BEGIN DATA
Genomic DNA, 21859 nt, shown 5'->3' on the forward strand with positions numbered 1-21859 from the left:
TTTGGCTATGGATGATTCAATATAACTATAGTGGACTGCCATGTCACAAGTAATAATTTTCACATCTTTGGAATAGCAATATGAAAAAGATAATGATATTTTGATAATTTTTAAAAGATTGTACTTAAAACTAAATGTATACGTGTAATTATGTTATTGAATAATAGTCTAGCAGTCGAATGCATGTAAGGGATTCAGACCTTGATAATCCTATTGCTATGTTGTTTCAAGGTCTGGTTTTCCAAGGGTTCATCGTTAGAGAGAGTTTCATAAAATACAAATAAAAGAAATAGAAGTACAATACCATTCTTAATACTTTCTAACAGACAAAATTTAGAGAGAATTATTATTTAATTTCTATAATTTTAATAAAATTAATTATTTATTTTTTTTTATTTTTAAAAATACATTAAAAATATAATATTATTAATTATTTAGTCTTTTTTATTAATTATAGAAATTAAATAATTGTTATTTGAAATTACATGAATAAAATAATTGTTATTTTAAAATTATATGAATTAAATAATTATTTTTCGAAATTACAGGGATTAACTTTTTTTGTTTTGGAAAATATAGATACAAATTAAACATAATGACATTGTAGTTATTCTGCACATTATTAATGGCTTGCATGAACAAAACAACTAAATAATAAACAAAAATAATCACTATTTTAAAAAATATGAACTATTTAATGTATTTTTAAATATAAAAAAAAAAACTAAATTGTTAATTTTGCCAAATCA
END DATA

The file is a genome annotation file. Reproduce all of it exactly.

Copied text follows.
Genomic DNA, 21859 nt, shown 5'->3' on the forward strand with positions numbered 1-21859 from the left:
TTTGGCTATGGATGATTCAATATAACTATAGTGGACTGCCATGTCACAAGTAATAATTTTCACATCTTTGGAATAGCAATATGAAAAAGATAATGATATTTTGATAATTTTTAAAAGATTGTACTTAAAACTAAATGTATACGTGTAATTATGTTATTGAATAATAGTCTAGCAGTCGAATGCATGTAAGGGATTCAGACCTTGATAATCCTATTGCTATGTTGTTTCAAGGTCTGGTTTTCCAAGGGTTCATCGTTAGAGAGAGTTTCATAAAATACAAATAAAAGAAATAGAAGTACAATACCATTCTTAATACTTTCTAACAGACAAAATTTAGAGAGAATTATTATTTAATTTCTATAATTTTAATAAAATTAATTATTTATTTTTTTTTATTTTTAAAAATACATTAAAAATATAATATTATTAATTATTTAGTCTTTTTTATTAATTATAGAAATTAAATAATTGTTATTTGAAATTACATGAATAAAATAATTGTTATTTTAAAATTATATGAATTAAATAATTATTTTTCGAAATTACAGGGATTAACTTTTTTTGTTTTGGAAAATATAGATACAAATTAAACATAATGACATTGTAGTTATTCTGCACATTATTAATGGCTTGCATGAACAAAACAACTAAATAATAAACAAAAATAATCACTATTTTAAAAAATATGAACTATTTAATGTATTTTTAAATATAAAAAAAAAAACTAAATTGTTAATTTTGCCAAATCA